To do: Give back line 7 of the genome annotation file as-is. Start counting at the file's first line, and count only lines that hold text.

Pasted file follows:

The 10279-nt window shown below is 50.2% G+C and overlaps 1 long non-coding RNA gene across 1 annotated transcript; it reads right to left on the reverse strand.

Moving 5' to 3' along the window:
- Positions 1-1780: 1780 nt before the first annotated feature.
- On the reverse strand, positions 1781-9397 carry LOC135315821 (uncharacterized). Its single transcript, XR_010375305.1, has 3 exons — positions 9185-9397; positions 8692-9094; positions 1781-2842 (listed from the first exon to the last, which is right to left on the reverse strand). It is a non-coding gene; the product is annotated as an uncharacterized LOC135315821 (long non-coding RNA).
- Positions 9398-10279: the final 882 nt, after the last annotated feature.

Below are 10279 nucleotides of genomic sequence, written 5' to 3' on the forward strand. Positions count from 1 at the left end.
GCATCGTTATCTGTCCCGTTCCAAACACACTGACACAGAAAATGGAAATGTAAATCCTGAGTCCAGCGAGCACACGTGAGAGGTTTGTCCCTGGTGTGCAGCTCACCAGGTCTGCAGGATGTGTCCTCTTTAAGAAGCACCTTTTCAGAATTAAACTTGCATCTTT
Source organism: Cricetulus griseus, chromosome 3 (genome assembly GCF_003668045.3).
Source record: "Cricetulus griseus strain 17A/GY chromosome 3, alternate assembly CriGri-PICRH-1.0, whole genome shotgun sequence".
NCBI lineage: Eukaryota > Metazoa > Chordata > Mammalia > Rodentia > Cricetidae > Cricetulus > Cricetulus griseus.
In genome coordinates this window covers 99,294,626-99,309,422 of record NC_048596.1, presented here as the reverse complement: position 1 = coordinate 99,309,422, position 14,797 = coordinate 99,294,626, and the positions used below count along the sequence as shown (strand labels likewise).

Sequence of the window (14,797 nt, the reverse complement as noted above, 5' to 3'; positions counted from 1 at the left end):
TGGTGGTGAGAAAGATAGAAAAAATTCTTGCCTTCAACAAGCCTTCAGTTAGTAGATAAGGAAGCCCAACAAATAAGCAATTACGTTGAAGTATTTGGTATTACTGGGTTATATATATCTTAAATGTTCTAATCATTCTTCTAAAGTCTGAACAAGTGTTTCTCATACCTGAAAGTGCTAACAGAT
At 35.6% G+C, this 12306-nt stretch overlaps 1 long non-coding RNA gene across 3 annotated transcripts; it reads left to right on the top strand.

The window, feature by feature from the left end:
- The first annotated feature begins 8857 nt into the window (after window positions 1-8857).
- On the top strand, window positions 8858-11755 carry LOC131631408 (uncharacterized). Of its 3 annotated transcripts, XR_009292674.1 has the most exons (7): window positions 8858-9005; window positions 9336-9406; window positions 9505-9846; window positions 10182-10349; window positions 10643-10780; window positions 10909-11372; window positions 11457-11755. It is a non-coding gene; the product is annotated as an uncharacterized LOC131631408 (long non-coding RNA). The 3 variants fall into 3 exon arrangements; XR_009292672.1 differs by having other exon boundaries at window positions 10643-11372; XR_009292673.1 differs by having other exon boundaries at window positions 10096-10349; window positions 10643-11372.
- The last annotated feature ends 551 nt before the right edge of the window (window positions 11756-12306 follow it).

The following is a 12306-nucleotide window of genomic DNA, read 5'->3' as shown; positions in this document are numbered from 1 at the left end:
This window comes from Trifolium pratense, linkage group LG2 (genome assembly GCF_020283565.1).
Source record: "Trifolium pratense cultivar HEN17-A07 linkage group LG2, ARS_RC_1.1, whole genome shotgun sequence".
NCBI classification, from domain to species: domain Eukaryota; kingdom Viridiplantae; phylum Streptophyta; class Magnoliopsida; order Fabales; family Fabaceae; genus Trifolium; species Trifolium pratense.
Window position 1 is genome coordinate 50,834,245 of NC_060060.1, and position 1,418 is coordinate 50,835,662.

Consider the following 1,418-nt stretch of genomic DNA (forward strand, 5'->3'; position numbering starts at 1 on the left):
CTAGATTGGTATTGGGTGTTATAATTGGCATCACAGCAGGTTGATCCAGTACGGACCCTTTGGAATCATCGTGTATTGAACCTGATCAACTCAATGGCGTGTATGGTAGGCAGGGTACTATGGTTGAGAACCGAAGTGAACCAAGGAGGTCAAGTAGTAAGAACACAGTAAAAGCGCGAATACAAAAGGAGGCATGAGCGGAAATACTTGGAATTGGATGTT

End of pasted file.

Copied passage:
GCATCGTTATCTGTCCCGTTCCAAACACACTGACACAGAAAATGGAAATGTAAATCCTGAGTCCAGCGAGCACACGTGAGAGGTTTGTCCCTGGTGTGCAGCTCACCAGGTCTGCAGGATGTGTCCTCTTTAAGAAGCACCTTTTCAGAATTAAACTTGCATCTTT